Many mutual fund investors would have walked past glittering shopping malls, massive office complexes and IT parks, never imagining that one day they would get an opportunity to put their money at work in such real estate assets. Enter Real Estate Investment Trusts (REIT’s), which are similar to mutual funds, conceptually. Both are collective investment vehicles which collect money from many investors, pool them, and then invest in assets: mutual funds (MFs) in stocks, bonds and other securities, REIT’s in commercial real estate. Cash flows/rental income from the property are passed through to the REIT investors, in proportion to the number of units held in the underlying scheme.
There are significant differences between the two. Investors can put in as little as Rs 5,000 in an MF scheme, while REIT’s require a minimum Rs 2 lakh investment at the time of the initial offering (recently reduced to Rs 50,000), and subsequently are traded in minimum lots Rs 1 lakh.
Most mutual funds are open-ended in nature, with investors able to redeem their investment from the mutual fund itself. REIT’s do not have this option, as they are close-ended in nature. The only way to exit is to attempt selling in the stock market, with an uncertain outlook for a liquid secondary market.
Neither MFs nor REITs offer guaranteed returns. Debt MF’s generally provide returns ranging from 6.5% to 10.5%, depending on the risk profile. Since REITs are a new instrument, there is no past return history available to gauge their return potential. If the performance of their infrastructure counterparts, the InvITs, are any indication, investors looking for capital gains, could be disappointed. InvITs trade at 15-35% discount to the issue price, though the income distributed to unit holders, is not captured in the secondary market price.
Commercial real estate (CRE) is inherently risky in nature. The Basel norms for capital adequacy applicable to banks, stipulate 100% risk weightage for CRE exposure, against a mere 35% for residential mortgages. The last few months have seen many news stories of real estate developers being in dire straits on account of unsold inventory and a massive liquidity squeeze on account of their primary lenders, the NBFCs, going through a similar difficult situation. Entry by the retail investor into CRE through REITs could afford an exit option for cash strapped developers, at a price which is not really a fire sale, though this argument does not apply to REITs backed by sponsors with deep pockets.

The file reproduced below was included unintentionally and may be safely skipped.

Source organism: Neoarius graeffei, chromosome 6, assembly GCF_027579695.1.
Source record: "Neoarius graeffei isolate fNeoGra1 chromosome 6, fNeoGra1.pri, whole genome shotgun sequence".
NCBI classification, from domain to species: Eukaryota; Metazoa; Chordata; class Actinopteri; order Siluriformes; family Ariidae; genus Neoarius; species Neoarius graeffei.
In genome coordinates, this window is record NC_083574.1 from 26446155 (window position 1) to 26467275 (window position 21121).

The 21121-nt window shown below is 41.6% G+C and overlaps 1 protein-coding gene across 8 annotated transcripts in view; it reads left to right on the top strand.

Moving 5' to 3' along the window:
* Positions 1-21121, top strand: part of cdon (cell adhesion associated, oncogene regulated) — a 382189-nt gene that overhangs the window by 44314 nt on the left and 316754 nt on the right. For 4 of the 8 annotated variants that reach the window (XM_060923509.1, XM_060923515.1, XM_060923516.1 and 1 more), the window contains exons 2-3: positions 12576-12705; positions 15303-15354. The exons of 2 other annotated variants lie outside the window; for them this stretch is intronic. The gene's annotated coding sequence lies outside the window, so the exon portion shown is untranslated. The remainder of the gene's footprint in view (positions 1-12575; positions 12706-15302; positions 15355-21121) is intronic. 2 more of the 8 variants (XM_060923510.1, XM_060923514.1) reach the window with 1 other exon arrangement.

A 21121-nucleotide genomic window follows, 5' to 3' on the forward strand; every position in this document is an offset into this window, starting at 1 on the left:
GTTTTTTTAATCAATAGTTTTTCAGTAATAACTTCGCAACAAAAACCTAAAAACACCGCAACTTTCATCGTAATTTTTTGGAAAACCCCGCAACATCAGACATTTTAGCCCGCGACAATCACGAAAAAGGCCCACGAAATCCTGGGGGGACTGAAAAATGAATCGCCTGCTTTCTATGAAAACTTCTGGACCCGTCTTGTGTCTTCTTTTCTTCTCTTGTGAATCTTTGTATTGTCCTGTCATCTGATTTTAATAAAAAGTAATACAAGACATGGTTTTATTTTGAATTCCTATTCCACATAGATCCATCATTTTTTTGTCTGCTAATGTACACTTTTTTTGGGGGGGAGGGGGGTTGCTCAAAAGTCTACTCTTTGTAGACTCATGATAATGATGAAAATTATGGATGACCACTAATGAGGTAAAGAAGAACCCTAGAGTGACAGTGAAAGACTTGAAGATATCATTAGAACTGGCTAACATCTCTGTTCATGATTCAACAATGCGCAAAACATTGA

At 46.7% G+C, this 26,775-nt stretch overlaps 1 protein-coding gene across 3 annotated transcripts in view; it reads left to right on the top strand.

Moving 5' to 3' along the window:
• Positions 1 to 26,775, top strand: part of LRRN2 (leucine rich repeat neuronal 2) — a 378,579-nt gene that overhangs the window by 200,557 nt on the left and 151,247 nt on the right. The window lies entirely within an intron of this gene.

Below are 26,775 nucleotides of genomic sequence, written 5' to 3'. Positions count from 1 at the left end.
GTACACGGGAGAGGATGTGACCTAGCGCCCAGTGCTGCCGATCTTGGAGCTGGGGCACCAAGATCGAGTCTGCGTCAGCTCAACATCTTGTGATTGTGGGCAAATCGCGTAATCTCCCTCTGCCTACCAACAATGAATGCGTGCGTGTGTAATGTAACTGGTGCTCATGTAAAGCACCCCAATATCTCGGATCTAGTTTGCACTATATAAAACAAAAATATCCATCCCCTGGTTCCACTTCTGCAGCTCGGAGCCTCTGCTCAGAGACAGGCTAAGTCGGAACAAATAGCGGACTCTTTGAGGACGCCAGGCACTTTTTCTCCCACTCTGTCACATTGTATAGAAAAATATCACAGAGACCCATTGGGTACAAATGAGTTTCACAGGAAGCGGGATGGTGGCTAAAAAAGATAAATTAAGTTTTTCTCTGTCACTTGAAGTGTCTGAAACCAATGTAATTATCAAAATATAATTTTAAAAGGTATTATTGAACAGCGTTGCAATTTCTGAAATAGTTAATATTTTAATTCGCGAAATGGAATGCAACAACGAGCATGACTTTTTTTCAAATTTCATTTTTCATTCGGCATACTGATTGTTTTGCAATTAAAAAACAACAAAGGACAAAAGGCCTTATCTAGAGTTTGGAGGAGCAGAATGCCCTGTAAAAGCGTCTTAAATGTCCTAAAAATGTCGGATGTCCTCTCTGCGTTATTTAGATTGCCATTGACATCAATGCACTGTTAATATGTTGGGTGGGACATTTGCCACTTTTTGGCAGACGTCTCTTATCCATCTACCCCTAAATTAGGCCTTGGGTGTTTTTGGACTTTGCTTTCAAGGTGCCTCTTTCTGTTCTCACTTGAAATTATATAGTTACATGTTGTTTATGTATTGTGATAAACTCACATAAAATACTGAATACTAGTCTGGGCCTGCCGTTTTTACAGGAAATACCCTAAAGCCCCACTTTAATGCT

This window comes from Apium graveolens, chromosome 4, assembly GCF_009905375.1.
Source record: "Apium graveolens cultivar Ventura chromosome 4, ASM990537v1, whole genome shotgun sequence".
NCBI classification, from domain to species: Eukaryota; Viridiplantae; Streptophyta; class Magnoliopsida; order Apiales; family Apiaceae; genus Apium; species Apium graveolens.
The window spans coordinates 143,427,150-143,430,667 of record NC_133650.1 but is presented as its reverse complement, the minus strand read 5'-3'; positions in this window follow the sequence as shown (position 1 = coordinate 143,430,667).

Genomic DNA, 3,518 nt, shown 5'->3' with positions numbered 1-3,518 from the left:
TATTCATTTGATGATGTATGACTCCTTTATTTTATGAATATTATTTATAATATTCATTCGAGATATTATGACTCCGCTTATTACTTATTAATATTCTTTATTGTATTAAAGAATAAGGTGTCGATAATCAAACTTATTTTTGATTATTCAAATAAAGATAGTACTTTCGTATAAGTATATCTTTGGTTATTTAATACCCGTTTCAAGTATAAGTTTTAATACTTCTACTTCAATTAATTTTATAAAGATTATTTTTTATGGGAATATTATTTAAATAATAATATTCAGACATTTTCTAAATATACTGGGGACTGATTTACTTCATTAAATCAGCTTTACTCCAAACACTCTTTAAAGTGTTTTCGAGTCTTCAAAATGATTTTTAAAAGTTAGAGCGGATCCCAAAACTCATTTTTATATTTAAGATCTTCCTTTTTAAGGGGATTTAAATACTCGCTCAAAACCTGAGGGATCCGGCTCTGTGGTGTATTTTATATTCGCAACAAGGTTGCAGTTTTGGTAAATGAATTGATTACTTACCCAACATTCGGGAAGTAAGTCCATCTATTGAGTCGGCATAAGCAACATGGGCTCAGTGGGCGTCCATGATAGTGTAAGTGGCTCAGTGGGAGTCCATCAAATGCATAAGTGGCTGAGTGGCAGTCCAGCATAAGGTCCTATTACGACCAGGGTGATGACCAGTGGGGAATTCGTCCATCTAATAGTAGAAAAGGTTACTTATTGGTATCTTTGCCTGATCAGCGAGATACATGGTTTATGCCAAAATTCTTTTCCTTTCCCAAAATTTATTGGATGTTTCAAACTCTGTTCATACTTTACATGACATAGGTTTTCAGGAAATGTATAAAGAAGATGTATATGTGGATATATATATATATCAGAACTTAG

The legal structure of REITs is complex, with ownership of a slew of special purpose vehicles which ultimately hold the real estate property, along with a trustee, a manager and sponsor(s). Despite being in existence for more than two decades, mutual funds, especially debt MFs, are yet to perfect valuation of securities. Valuation of commercial property in the illiquid real estate market, is inherently subjective, unlike the securities market in which mutual funds invest.
Potential related party transactions with the sponsor, is another complexifier (thank you Jeff Bezos, for introducing this French word to us!). Mutual funds invest directly in the markets and are not in the business of acquiring their sponsor’s equity interest in the underlying portfolio which however, is one of the primary objectives in setting up a REIT. Related party transactions are deeply ingrained in the REIT structure, with “independent” directors and trustees hopefully being the conscience keepers to ensure that the interest of the sponsors do not override that of the other unit holders.
REIT — is it equity, debt, or something else?
Markets appear to be uncertain whether to value these instruments as equity or debt. Should an investor consider REITs as an investment avenue? It depends on the risk profile of the investor and the need for diversifying the portfolio beyond equity and fixed income into income producing real estate. Investors stand to receive not only rental income, but potential property appreciation gains, too. But with all the complexities, and being an untested instrument, with higher minimum investment compared to mutual funds, perhaps retail investors can wait for the performance of the units post listing, and then take a more informed call.
For those with a risk-taking mentality, it is best to be prepared for a wild ride going by the secondary market performance of their infrastructure cousins. Of course, those investors willing to take the plunge, can take some comfort from “AAA” ratings, if awarded to the REIT’s debt offering (though unrelated to its public issue of units), by our inimitable credit rating agencies, IL&FS and other fiascos notwithstanding.